Mining, explosions & karaoke

Trip Start Sep 05, 2010
Trip End Apr 03, 2011

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Flag of Bolivia  ,
Tuesday, December 21, 2010

After being touted as soon as we got off the bus in Potosi, we decided to do a tour of the Cerro Rico mine. This mine is a real working mine, which has been in use since at least 1546.The tour was operated by ex miners who had been doing the tours for at least 5 years and gave a percentage of the profits back to the miners.

 The first stop we had was getting into the protective clothing consisting of overalls, wellies and hard hat with head torch. We looked well cool as we rocked down to our second stop, the minors market. At the minors market we were to buy gifts for the minors as they often couldn't afford luxuries as soft drinks and dynamite in their working conditions. The list of things we were told to chose from were dynamite (Potosi is one of the only cities where you can buy dynamite over the counter with no paperwork), soft drinks, coca leaves with chalk like stone that they chew to take away the taste, cigarettes and 96% alcohol. We all tried the alcohol along with the coca leaves and by god it was strong! I had hiccups for about a minute after taking a little more than a sip. Walking around in the Miners Market with our matching overalls I felt a bit of a fraud and a douche of a tourist, but I had gone this far to see what the conditions of the mine were so obviously carried on.

Before we visited the mine we were taken to a mineral extraction plant where they used many chemicals to separate e.g. silver from the stones that had been broken down. We gave the guy's coca leaves to thank them for letting us into their plant and also it helps them in their day. The plant was by no means state of the art, and looked like an accident could easily happen at any time.The last part of our tour was to the Cerro Rico mine itself where we spent about 1hr and a half crawling through tunnels which were far to short to stand up straight and in some points we were on hands and knees to get through to other tunnels.We met minors as they went by with one at the age of 16 (the legal age is 18 however not enforced). He told us that he had been working down the mines for 3 years already – I just can't imagine that kind of life. Most of the minors that we met were in high spirits (we were told that you just had to be to working the mines). Although we didn't see anybody digging as we were too late for that, we did walk round in tunnels and see people haul mine-trains of rock out of the mines – here we had to run and find cover as these trains don't stop. Seeing the carts being hauled by 2 men in front and 2 men behind was a weird sight for 2010, and in the darkness just seeing their headlamps coming at you slowly with the sound of the wheels on the line growing in volume, and then fade to black as they went pass were weird moments.Although all we did was walk in the mine, the tunnels could go up to 50 degrees and as low as -10, and we really baked. With the mass of dust and potential asbestos in the air we had to wear neckerchiefs over our mouths which made it even harder to breathe.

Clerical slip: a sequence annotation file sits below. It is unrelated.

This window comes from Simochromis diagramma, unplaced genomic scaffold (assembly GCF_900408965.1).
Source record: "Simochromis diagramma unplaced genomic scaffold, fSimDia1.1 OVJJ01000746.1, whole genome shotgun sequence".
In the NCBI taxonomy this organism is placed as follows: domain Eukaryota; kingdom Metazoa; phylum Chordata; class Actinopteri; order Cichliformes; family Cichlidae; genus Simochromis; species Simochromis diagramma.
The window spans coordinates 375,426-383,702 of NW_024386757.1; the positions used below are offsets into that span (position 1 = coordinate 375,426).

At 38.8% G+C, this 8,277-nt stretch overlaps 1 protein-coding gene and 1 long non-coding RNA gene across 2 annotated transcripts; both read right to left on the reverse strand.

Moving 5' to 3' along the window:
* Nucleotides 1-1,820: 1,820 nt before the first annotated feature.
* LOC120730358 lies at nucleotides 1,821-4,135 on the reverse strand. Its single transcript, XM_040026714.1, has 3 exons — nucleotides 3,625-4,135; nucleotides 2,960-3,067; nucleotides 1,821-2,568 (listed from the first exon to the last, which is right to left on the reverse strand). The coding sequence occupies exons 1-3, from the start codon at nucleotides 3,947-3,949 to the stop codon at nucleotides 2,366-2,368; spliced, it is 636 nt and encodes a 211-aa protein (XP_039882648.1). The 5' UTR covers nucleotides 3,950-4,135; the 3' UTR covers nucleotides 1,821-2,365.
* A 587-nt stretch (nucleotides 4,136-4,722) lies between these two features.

Near the end of the tour we stopped by a religious artifact for the minors where they give coca leaves and other things as presents to the underground god. Our guide poured alcohol over his fallace in pray for girls for the single boys, boys for the single girls, baby's for the girls who had boyfriends, and more tourists for him. He told us of the party's that the miners would have in February where they would drink for days and set explosions and fireworks off all across the land. 

I was glad to get out after the hour and a half that was spent down the mines. And when we did we had one stick of dynamite left. So our guide took it out of its wrapper to roll into a ball whilst he made the fuse, he then put the fuse in the dynamite and all into a bag full of something else to increase the explosion. After this he lit it and put it into his mouth. Then telling us that there is plenty of time asked if any of us wanted to hold it – hell yea!! so I held if for a bit. He then ran off into the distance and put the bomb on the floor. Did some press-ups over it and then ran away. About a minute later the thing went off with a bang – awesome fun. 

After we got back and had a much needed shower we went for some food in a restaurant that served the best food I'd had in ages, and this in a poor mining town in Bolivia where the food is meant to be terrible – talk about a diamond in the rough! Later in the night we went to a Karaoke bar which we wern't sure if it was a sex house at first, and then the appalling singing started and it was all OK, especially after the Ron and lemonade.In total – it was a great day, with some confused feeling about how I should feel about the minors and their short life expectancy and poor working conditions. I felt that I should feel bad, and I did – especially for the kid, but they seem to put a brave face on things and give the appearance of fun and happiness – this may come from the fact that they work for themselves down the mine and so work to their own rules and time,with anything they keep is theirs. Again the downside along with the conditions is the lack of inclusive health-care and the fact that if they don't find anything then they don't get paid – standard rules for working for yourself, however the consequences seem more severe here.Have pictures – will upload at a later date
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